In Disconnected Kids Robert Melillo presents a thesis encompassing a wide spectrum of neurobehavioral disorders of childhood and proposes a therapeutic intervention that can treat them all. This review will examine Dr. Melillo's main thesis, his proposed intervention, and the evidence upon which both thesis and intervention rely.
According to Dr. Melillo, the cause of neurobehavioral disorders of childhood such as ADHD, Autism, Dyslexia, etc., is a brain imbalance. As a result, he proposes that all these disorders fall under the category of 'Functional Disconnection Syndrome'. The specific nature of the alleged brain imbalance is rather global, involving the anatomy and physiology of the two hemispheres. Namely, Dr. Melillo argues that if the development of the two hemispheres is uneven, their functioning may not be synchronized. Reduced synchronized activity between the two hemispheres is then said to materialize into one of the disorders of the 'Functional Disconnection Syndrome'.
Dr. Melillo's thesis appears problematic for several reasons. First, one may ask how functional imbalance (i.e., lack of synchronized activity between the two hemispheres) can bring about such a variety of disorders. Second, one may question the exact nature and parameters of the alleged 'reduced synchronized activity between the two hemispheres'. Anatomic and functional asymmetries are not an uncommon feature of the human brain. Lateralization of functions, such as the processing of language and spatial information, each preferentially performed by one hemisphere, is a common feature of the brain, not a feature associated with impaired performance. How and when do asymmetries become the expression of desynchronized activity and thus problematic? Regretfully, the alleged causes of delayed brain development are as diverse (e.g., prenatal maternal stress, birth trauma, illness, injury and zenobiotic/toxic exposure) as the patterns of behavioral symptoms that result from anatomic and functional asymmetries.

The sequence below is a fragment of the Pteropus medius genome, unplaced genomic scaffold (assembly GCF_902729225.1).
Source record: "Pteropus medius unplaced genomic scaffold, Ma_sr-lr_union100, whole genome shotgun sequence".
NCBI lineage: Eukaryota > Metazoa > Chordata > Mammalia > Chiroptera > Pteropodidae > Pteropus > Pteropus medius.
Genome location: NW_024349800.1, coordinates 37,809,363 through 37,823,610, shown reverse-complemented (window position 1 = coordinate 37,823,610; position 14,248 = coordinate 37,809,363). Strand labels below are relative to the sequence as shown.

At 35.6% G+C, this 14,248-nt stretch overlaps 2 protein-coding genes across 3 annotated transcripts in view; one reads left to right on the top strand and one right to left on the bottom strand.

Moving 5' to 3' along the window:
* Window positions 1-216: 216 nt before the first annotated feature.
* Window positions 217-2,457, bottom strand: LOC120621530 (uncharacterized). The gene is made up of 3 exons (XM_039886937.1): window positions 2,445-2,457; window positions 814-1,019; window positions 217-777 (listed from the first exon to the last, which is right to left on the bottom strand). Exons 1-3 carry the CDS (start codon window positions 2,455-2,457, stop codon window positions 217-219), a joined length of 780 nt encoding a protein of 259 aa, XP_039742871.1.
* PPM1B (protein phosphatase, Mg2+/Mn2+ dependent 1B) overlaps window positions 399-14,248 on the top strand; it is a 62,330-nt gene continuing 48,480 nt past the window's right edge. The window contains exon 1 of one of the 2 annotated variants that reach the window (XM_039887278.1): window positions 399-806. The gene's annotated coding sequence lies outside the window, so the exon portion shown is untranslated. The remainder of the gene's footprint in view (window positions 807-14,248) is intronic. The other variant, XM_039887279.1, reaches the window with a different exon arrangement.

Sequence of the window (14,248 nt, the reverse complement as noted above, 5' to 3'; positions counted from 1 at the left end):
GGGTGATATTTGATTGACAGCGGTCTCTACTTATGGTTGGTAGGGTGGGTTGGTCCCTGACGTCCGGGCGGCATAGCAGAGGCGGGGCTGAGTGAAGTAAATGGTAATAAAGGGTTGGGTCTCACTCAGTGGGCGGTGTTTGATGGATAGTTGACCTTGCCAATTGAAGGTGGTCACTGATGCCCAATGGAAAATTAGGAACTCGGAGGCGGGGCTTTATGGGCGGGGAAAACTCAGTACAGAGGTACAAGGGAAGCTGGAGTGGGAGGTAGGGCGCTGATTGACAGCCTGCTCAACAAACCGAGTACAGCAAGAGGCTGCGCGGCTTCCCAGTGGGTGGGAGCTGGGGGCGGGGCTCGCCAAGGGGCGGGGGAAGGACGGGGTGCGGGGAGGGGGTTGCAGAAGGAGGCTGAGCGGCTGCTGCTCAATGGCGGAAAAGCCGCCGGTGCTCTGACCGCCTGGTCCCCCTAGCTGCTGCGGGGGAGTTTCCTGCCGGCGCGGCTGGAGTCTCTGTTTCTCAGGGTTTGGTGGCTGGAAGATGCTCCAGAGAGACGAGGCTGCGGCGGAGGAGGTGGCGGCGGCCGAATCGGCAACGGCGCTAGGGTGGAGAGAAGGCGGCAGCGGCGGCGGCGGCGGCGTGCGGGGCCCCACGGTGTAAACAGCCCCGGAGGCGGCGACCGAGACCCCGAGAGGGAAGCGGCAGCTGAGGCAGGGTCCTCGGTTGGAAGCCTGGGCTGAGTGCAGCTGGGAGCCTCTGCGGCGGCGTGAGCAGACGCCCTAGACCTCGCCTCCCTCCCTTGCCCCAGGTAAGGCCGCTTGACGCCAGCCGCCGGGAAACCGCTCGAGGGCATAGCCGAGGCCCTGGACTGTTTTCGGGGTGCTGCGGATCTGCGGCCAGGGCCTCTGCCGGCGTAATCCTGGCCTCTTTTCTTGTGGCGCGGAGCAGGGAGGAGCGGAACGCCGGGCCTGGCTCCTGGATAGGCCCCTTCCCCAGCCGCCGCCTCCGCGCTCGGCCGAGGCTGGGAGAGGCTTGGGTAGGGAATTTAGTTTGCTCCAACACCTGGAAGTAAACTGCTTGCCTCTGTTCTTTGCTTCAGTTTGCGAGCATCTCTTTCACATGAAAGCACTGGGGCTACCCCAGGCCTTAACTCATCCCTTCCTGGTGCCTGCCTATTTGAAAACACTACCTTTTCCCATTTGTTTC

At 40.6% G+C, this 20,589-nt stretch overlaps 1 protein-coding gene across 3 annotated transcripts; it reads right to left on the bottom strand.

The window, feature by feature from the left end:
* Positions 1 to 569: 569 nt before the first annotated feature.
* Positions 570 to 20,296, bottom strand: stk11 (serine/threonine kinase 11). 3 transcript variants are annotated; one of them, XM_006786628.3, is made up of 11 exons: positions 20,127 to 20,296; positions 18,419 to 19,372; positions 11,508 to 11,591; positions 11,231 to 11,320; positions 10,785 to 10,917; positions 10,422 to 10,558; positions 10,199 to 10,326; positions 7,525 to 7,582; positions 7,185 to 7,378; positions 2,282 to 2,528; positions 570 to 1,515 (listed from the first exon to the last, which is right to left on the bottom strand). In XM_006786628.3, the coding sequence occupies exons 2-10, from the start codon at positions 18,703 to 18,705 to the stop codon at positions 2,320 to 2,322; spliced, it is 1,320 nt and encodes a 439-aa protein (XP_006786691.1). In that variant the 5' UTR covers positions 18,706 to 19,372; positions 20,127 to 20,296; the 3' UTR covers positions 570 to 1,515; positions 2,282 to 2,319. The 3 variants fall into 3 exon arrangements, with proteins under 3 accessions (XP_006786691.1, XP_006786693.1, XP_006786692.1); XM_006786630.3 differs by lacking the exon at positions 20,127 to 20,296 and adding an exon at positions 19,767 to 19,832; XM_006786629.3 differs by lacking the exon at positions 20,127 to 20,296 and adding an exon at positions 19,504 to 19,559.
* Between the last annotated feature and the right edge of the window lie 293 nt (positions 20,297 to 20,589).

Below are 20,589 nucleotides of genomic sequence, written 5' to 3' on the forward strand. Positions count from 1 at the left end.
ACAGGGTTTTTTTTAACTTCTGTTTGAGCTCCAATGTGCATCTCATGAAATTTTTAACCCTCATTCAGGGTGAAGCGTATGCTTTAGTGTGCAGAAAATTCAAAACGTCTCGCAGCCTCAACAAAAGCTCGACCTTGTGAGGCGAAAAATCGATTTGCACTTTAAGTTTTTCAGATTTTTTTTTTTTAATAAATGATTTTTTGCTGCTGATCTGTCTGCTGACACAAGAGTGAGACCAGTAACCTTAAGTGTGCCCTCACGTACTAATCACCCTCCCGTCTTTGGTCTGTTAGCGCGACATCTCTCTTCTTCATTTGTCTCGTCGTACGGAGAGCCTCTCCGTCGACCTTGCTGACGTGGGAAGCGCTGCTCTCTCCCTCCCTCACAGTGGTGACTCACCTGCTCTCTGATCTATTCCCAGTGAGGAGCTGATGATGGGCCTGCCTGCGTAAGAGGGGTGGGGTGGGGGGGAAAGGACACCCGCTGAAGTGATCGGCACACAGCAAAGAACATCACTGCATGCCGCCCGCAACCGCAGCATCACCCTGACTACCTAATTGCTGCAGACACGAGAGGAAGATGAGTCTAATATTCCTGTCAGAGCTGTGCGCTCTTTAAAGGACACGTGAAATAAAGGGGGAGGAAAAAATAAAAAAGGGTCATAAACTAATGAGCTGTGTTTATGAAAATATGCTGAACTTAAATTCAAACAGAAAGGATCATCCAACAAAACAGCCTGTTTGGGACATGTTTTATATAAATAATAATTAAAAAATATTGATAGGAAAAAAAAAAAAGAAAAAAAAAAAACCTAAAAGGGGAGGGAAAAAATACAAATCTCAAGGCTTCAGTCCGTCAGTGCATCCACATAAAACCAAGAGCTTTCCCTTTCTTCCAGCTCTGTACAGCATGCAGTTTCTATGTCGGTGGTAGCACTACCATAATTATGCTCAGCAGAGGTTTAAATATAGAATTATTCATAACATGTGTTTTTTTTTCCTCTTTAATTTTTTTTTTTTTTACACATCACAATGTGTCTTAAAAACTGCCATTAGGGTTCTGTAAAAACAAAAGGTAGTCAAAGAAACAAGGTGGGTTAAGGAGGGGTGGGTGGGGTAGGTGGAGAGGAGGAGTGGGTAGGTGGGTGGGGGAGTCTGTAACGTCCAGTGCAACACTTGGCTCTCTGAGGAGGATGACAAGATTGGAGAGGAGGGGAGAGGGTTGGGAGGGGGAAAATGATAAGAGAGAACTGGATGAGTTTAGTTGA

The author makes an attempt to clarify the notion of anatomic and functional asymmetries (see also Melillo, R., & Leisman, G., 2009), but the evidence provided is meager, mostly correlational, and rather selective. For instance, reduction in the white matter of the corpus callosum, the array of fibers that connect the two hemispheres, is claimed to be one of the main culprits of the Autistic Spectrum Disorders (Melillo, R., & Leisman, G., 2009). Yet the evidence cited refers to diffusion tensor imaging, which illustrates white matter reduction in several brain areas, including the corpus callosum, of autistic children (Barnea-Goraly, Kwon, Menon, Eliez, Lotspeich, & Reiss, 2004). Evidence of reduced white matter in the corpus callosum is then used to imply that 'the most common type of functional disconnection seen in these children is one that involves the two hemispheres' (Melillo, & Leisman, 2009, p. 6). It is unclear, however, how evidence of reduced white matter in other brain areas relates to the autistic syndrome, and how all evidence directly relates to the functional and behavioral patterns that appear to be disturbed in such a syndrome.